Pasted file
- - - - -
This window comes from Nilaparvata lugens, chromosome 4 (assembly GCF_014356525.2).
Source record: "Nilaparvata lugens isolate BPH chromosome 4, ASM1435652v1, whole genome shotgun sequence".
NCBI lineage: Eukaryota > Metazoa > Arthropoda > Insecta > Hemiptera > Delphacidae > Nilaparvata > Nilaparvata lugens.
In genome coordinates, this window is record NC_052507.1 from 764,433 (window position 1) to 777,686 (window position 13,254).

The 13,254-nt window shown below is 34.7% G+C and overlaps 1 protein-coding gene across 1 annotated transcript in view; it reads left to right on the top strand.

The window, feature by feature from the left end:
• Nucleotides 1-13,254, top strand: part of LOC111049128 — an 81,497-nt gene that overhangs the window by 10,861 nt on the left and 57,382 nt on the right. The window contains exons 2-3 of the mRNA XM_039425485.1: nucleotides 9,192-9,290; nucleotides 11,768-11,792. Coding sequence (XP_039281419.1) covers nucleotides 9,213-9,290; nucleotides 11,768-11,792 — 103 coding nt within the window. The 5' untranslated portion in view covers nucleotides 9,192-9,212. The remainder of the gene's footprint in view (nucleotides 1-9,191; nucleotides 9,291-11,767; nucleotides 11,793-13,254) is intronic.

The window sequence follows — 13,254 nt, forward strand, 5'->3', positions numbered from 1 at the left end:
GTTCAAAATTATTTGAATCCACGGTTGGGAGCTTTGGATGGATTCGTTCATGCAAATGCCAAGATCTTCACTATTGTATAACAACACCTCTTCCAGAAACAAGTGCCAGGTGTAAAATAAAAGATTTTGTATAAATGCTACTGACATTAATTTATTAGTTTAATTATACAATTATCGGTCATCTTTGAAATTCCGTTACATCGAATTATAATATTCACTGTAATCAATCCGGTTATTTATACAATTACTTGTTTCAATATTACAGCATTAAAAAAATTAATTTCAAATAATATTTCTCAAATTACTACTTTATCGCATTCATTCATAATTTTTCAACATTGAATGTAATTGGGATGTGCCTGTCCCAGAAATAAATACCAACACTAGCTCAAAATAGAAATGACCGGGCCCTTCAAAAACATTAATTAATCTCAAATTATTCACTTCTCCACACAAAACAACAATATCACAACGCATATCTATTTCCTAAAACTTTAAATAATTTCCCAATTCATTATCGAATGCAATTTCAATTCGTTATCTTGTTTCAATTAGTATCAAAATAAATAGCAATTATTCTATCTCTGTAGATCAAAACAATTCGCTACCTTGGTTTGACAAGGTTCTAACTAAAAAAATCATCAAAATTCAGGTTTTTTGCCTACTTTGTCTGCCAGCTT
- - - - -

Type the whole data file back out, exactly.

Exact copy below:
This window comes from Nilaparvata lugens, chromosome 4 (assembly GCF_014356525.2).
Source record: "Nilaparvata lugens isolate BPH chromosome 4, ASM1435652v1, whole genome shotgun sequence".
NCBI lineage: Eukaryota > Metazoa > Arthropoda > Insecta > Hemiptera > Delphacidae > Nilaparvata > Nilaparvata lugens.
In genome coordinates, this window is record NC_052507.1 from 764,433 (window position 1) to 777,686 (window position 13,254).

The 13,254-nt window shown below is 34.7% G+C and overlaps 1 protein-coding gene across 1 annotated transcript in view; it reads left to right on the top strand.

The window, feature by feature from the left end:
• Nucleotides 1-13,254, top strand: part of LOC111049128 — an 81,497-nt gene that overhangs the window by 10,861 nt on the left and 57,382 nt on the right. The window contains exons 2-3 of the mRNA XM_039425485.1: nucleotides 9,192-9,290; nucleotides 11,768-11,792. Coding sequence (XP_039281419.1) covers nucleotides 9,213-9,290; nucleotides 11,768-11,792 — 103 coding nt within the window. The 5' untranslated portion in view covers nucleotides 9,192-9,212. The remainder of the gene's footprint in view (nucleotides 1-9,191; nucleotides 9,291-11,767; nucleotides 11,793-13,254) is intronic.

The window sequence follows — 13,254 nt, forward strand, 5'->3', positions numbered from 1 at the left end:
GTTCAAAATTATTTGAATCCACGGTTGGGAGCTTTGGATGGATTCGTTCATGCAAATGCCAAGATCTTCACTATTGTATAACAACACCTCTTCCAGAAACAAGTGCCAGGTGTAAAATAAAAGATTTTGTATAAATGCTACTGACATTAATTTATTAGTTTAATTATACAATTATCGGTCATCTTTGAAATTCCGTTACATCGAATTATAATATTCACTGTAATCAATCCGGTTATTTATACAATTACTTGTTTCAATATTACAGCATTAAAAAAATTAATTTCAAATAATATTTCTCAAATTACTACTTTATCGCATTCATTCATAATTTTTCAACATTGAATGTAATTGGGATGTGCCTGTCCCAGAAATAAATACCAACACTAGCTCAAAATAGAAATGACCGGGCCCTTCAAAAACATTAATTAATCTCAAATTATTCACTTCTCCACACAAAACAACAATATCACAACGCATATCTATTTCCTAAAACTTTAAATAATTTCCCAATTCATTATCGAATGCAATTTCAATTCGTTATCTTGTTTCAATTAGTATCAAAATAAATAGCAATTATTCTATCTCTGTAGATCAAAACAATTCGCTACCTTGGTTTGACAAGGTTCTAACTAAAAAAATCATCAAAATTCAGGTTTTTTGCCTACTTTGTCTGCCAGCTT